Back in the summer of 2004, a clerk on Capitol Hill blogged about her sexual exploits on a blog called Washingtonienne. A very interesting article in the Washington Post Magazine describes what happened:
The instant message blinked on the computer at Jessica Cutler’s desk in the Russell Senate Office Building. “Oh my God, you’re famous.” Before she could form the thought — “famous, cool” — or puzzle how she, a lowly mail clerk, had escaped obscurity, a second instant message popped up on her screen. Startled, Jessica recalls, she began to curse.
“Your blog is on Wonkette,” the message said.
Jessica’s blog (short for “Web log”) was the online diary she had been posting anonymously to amuse herself and her closest girlfriends. In it, she detailed the peccadilloes of the men she said were her six current sexual partners, including a married Bush administration official who met her in hotel rooms and gave her envelopes of cash; a senator’s staff member who helped hire her, then later bedded her; and another man who liked to spank and be spanked.
Wonkette is a popular online gossip column that was read by lots of Jessica’s friends and Capitol Hill co-workers, including some of the men in her blog.
The messages warning Jessica that her private little joke had just gone very public came from a girlfriend over on the House side. . . .
Typing and clicking her mouse at a desperate pace, Jessica logged on to blogger.com, the electronic bulletin board where she’d posted her sexploits under the pseudonym Washingtonienne, and deleted her blog, hoping she’d blown her diary into oblivion.
But it was already too late. Now, Cutler is being sued in federal district court by one of the people she wrote about in rather graphic detail. The cause of action is the public disclosure of private facts tort, which is defined in the Restatement (Second) of Torts § 652D:
One who gives publicity to a matter concerning the private life of another is subject to liability to the other for invasion of his privacy, if the matter publicized is of a kind that
(a) would be highly offensive to a reasonable person, and
(b) is not of legitimate concern to the public
Some interesting issues in this suit:
- The blog was originally anonymous.The people Cutler blogged about weren’t identified. Cutler referred to the plaintiff by his initials only. Cutler was later identified as the author of the blog, and she achieved great infamy for it. She posed for Playboy and signed a book deal for a six-figure advance. But the identity of the plaintiff was still not revealed by Culter. According to the Post article:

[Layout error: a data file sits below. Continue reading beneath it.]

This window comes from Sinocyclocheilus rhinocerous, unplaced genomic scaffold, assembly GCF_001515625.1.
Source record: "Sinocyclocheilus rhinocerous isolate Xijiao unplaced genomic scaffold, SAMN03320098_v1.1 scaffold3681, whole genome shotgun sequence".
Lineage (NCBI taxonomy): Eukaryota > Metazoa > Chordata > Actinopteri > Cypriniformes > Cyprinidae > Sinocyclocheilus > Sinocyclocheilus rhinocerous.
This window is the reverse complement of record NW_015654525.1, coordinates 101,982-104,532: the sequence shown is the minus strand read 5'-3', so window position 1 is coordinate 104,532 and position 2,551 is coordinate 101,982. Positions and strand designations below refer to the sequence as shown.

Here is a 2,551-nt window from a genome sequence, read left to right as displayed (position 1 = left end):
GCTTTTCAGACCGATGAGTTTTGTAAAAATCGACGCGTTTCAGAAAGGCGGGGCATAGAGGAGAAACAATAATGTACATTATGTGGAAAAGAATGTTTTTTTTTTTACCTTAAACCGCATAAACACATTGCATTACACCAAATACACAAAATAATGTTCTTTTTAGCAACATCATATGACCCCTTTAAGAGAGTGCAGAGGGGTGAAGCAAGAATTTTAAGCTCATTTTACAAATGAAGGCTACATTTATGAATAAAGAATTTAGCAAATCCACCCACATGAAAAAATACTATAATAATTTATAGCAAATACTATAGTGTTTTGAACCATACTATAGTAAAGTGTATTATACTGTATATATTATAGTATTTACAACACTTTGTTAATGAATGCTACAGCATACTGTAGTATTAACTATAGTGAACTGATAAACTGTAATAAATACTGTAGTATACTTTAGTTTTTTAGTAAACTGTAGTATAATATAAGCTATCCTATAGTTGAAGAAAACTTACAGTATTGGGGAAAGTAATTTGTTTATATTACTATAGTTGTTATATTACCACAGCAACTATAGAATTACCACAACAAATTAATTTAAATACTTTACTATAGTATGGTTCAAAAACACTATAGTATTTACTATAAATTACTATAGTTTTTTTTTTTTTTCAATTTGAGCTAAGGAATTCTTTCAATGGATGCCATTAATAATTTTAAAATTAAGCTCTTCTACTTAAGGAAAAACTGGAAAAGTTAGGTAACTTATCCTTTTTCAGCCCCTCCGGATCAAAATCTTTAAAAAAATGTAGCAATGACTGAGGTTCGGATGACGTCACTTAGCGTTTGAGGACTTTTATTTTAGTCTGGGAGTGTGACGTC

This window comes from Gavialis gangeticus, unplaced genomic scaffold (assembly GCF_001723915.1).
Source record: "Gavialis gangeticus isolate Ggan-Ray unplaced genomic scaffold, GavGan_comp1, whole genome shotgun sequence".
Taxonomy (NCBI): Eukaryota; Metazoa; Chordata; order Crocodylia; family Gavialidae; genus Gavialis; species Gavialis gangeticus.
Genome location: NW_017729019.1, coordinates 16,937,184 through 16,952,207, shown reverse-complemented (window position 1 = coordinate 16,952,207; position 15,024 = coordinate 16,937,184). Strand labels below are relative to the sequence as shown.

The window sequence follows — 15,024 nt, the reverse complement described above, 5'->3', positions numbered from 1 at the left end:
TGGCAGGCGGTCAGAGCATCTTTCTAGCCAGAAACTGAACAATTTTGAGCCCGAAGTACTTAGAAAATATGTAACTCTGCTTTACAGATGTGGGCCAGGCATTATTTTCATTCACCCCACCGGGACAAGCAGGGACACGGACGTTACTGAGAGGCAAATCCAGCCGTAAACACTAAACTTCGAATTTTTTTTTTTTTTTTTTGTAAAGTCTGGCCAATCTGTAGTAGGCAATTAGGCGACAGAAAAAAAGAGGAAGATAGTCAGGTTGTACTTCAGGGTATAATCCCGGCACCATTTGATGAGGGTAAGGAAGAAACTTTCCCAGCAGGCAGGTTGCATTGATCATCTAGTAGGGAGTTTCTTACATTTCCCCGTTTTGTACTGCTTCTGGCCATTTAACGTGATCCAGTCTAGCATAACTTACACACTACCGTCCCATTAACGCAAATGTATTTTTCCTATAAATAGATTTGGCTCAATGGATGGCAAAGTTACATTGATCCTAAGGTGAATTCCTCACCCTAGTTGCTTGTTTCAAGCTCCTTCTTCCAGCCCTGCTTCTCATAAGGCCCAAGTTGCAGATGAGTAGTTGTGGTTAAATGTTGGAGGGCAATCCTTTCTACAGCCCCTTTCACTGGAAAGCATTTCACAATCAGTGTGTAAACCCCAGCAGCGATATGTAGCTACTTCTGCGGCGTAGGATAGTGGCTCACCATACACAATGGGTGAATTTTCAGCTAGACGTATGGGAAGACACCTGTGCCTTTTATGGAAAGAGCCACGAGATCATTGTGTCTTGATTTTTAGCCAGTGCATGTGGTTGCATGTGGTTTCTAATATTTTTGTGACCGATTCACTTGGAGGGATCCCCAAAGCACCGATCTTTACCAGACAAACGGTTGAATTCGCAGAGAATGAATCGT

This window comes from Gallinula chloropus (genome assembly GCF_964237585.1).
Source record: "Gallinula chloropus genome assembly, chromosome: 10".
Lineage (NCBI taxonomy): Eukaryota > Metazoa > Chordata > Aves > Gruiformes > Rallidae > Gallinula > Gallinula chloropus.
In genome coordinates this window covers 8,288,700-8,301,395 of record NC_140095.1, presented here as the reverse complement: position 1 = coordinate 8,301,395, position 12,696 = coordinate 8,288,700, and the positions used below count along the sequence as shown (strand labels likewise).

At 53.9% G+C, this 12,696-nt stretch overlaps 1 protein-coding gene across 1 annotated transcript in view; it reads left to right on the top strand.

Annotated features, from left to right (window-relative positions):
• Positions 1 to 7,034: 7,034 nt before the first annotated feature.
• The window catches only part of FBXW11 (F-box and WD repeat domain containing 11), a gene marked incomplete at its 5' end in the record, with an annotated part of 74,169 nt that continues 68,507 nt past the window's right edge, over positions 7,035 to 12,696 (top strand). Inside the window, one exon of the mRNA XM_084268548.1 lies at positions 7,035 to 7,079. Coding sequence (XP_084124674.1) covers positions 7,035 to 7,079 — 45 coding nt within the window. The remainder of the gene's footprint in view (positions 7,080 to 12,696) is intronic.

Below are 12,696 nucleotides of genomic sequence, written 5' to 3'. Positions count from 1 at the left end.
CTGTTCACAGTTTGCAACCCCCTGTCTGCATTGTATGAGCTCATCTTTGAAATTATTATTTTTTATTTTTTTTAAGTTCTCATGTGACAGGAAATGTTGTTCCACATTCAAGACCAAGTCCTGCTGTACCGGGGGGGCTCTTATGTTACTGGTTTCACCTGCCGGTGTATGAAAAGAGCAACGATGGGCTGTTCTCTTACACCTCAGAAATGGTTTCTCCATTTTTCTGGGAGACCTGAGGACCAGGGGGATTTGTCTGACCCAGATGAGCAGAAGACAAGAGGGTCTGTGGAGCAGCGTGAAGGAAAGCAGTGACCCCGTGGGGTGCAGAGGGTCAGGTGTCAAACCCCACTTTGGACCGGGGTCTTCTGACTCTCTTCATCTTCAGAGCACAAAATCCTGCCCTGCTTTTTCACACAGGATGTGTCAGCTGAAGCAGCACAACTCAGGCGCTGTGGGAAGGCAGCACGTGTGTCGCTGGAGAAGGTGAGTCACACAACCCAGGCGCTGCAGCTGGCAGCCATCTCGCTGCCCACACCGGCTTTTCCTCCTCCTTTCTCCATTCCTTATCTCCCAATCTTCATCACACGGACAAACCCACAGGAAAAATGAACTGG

Jessica was officially fired for misusing an office computer, but the men she wrote about kept their jobs. What they lost was their privacy. Jessica’s blog identified them only by their initials. But amateur Internet sleuths who read the blog searched electronic databases looking for likely suspects, then posted names and photographs on the Internet. Jessica still refuses to name the men publicly.
The complaint alleges that the plaintiff was still identifiable by the details and initials used. To what extent should Cutler be liable if she didn’t directly identify the defendant but gave a lot of details so that he could be identified by others?
- In order to bring the suit, the plaintiff reveals his name in the complaint.In Europe, the common practice is for such plaintiffs to proceed anonymously; in the U.S., proceeding anonymously is rare. It seems odd that in the U.S., a plaintiff must increase and exacerbate the disclosure in order to seek legal redress.
- To what extent should Cutler have a right to talk about her sexual exploits? Should she be liable under the First Amendment for speaking about the lurid details of her own life?
For those interested in the public disclosure of private facts tort, I’ve written an article, The Virtues of Knowing Less: Justifying Privacy Protections Against Disclosure, taking on Eugene Volokh, who contends that the public disclosure tort violates the First Amendment. I argue that the tort is valid under the First Amendment, and I justify normatively why the tort is a good thing, too. As for the Cutler case, I haven’t yet formed much of an opinion, but I’m inclined to think that the plaintiff has a good case.
Originally posted at PrawfsBlawg
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This post was authored by Professor Daniel J. Solove, who through TeachPrivacy develops computer-based privacy training, data security training, HIPAA training, and many other forms of awareness training on privacy and security topics. Professor Solove also posts at his blog at LinkedIn. His blog has more than 1 million followers.